Summary: Poland is one of the EU and NATO member states which were formerly in the Eastern Block, notable for its high economic growth and strong military. Though it is traditionally suspicious of Russia, Poland’s strong stance on common EU policies and complex history with Ukraine do not translate into sympathy towards its eastern neighbour. Poland’s already chilly relations with Russia in the aftermath of Lech Kaczynski’s death in Smolensk have been worsened by the annexation of Crimea. Poland’s history left it aware that international treaties alone cannot protect the country, leading to a military build-up as a reaction to events in Ukraine. Furthermore, Poland is firm on abandoning Russian natural gas imports in favour of alternative import sources from Denmark and Norway. Naturally, Poland has shown full support to sanctions against Russia, urging the parties in the conflict in Ukraine to respect the Minsk agreements.

I. Relationship Parameters

Distance: Borders with the Russian exclave of Kaliningrad Oblast.  Due to the suspension of Small border traffic (SBT), entrance to the Kaliningrad Region is carried out only on the basis of valid visa.[1]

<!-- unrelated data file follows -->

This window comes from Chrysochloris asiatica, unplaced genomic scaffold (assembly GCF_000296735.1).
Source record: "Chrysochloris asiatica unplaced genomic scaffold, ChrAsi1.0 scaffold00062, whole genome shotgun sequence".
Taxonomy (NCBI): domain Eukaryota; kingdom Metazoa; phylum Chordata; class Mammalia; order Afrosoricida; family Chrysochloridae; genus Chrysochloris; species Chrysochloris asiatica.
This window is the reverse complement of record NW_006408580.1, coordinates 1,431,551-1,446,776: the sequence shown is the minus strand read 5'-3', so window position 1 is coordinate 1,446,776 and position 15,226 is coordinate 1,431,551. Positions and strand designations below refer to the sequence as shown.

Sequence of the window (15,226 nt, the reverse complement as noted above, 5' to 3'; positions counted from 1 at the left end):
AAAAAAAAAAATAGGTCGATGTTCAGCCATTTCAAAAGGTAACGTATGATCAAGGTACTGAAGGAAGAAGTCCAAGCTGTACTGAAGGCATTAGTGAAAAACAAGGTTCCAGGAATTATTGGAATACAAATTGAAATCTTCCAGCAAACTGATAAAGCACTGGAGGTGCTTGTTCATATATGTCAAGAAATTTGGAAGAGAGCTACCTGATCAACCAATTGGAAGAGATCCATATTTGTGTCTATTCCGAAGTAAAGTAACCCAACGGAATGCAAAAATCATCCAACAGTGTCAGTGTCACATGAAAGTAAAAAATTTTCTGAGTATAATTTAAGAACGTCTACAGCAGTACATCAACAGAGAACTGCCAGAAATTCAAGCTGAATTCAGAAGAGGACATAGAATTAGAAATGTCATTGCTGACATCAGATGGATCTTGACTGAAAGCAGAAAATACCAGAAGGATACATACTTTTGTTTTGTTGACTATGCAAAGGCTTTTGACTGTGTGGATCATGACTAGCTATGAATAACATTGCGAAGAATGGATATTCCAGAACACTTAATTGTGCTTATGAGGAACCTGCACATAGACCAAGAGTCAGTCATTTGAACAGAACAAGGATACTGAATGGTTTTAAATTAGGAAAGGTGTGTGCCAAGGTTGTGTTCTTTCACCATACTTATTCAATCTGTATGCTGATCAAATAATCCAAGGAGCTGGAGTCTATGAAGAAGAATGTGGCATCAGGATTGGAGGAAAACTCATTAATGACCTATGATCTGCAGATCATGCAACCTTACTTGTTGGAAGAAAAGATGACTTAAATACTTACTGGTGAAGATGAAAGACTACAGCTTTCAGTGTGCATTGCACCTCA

History: Deep historical burden prevents normalisation of relations with Russia. Issues from the past are causing distrust towards Russia and are being translated into political as well as economic ties. Especially the crimes committed against Poles during the Second World War by Soviet authorities, the Soviet invasion of Poland in 1939, the Katyn Massacre in 1940 (which many Poles see as genocide, Russians rather as a war crime) and subsequent denial of truth about the massacre (by blaming Germans for it) have lasting repercussions on the mutual relations. On the other hand, Russia blames Poles for not showing any gratitude for liberation from the Nazi occupation.[2]

Investigation of Smolensk airplane crash: Russia is criticised for its failure to examine all the circumstances of the airplane crash in Smolensk in 2010 which killed 96 people onboard, among them President Lech Kaczynski and his wife Maria, the chief of the Polish General Staff and other top military officers and politicians. Moreover, the ruling party Law and Justice has long challenged the official investigation of the crash.[3] Poland is considering the possibility of submitting a dispute regarding the investigation to the ICJ.[4]